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Fusarium Yellows in Sugarbeet Fields (07/01/21)

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Fusarium yellows have been identified in several fields in the Sidney factory district. The major Fusarium species found in sugarbeet are F. oxysporum and secorum. Typical symptoms are easily seen when plants are at the 4- to 6-leaf stage and older. Yellowing, leaf wrinkling, and necrosis are common foliar symptoms starting on the oldest leaves (Figure 1). Outer surface of roots are healthy but the vascular system of the root is blocked and discolored (Figures 2 and 3). In areas with high inoculum density and favorable environmental conditions, Fusarium infection will kill young plants. In areas where the disease is less severe, plants will survive but roots will be smaller, may be sprangled, and with typically low sugar content. There is no fungicide that is currently available that will cure this disease. Growers are encouraged to record fields with Fusarium and plant varieties that are highly resistant to Fusarium (Figure 4) the next time an infected field is planted with sugarbeet.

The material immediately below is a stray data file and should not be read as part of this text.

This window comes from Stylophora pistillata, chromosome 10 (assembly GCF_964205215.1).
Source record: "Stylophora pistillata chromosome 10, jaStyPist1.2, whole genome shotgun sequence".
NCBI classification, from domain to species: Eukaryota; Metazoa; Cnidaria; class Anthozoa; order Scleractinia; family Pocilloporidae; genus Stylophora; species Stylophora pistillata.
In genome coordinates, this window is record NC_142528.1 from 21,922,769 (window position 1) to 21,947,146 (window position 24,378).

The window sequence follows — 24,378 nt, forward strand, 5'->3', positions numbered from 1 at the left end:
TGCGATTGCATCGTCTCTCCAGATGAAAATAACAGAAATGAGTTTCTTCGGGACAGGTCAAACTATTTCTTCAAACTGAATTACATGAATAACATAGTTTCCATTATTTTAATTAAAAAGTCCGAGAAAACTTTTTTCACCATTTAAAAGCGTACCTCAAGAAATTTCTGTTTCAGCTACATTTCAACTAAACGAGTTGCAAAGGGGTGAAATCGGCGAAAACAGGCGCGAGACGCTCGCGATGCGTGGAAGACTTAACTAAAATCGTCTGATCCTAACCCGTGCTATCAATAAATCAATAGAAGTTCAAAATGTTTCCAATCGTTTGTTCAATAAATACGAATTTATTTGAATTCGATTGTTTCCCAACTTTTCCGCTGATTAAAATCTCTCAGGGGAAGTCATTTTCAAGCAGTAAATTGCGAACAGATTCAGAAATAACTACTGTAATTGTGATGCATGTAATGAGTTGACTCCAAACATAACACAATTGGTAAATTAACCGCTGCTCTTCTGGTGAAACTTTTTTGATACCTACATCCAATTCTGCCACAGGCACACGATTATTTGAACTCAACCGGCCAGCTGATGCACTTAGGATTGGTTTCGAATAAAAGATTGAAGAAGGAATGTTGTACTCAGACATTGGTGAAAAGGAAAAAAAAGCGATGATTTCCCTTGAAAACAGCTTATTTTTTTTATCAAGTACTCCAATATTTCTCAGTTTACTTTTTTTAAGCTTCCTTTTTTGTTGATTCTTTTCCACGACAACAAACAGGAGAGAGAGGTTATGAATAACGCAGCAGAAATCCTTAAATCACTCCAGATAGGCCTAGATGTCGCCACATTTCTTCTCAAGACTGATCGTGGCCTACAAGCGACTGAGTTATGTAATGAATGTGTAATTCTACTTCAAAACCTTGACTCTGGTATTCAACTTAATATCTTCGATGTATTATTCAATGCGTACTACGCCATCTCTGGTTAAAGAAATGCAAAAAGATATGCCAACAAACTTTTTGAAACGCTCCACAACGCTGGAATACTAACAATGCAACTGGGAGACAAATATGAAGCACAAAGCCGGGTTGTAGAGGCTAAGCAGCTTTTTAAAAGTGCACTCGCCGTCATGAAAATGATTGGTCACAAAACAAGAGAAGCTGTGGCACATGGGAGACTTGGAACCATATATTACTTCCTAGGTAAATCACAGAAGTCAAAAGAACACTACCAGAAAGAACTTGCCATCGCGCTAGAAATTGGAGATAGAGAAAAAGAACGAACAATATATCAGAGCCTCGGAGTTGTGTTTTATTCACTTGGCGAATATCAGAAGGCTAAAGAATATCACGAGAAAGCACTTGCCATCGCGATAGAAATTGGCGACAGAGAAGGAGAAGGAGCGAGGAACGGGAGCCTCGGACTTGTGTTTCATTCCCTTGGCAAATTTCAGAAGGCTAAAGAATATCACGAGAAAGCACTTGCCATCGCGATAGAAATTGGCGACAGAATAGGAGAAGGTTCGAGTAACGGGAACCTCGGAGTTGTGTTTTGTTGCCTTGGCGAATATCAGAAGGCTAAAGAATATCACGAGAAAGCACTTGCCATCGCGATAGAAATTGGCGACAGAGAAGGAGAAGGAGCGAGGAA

Figure 1. Typical symptoms of Fusarium yellows on an 8- to 10-leaf plant – necrosis starting on oldest leaves followed by similar symptoms on younger inner leaves, Figure 2. Longitudinal section of Fusarium infected sugarbeet root showing vascular discoloration starting from the root tip moving upwards.  Figure 3.  Cross section of Fusarium infected sugarbeet root showing vascular discoloration and ‘woodiness’. Figure 4. Fusarium resistant sugarbeet variety in an infected nursery.

 

Mohamed Khan

Extension Sugarbeet Specialist

NDSU & U of MN

701-231-8596

 

Mohamed Khan

Extension Sugarbeet Specialist

NDSU & U of MN

701-231-8596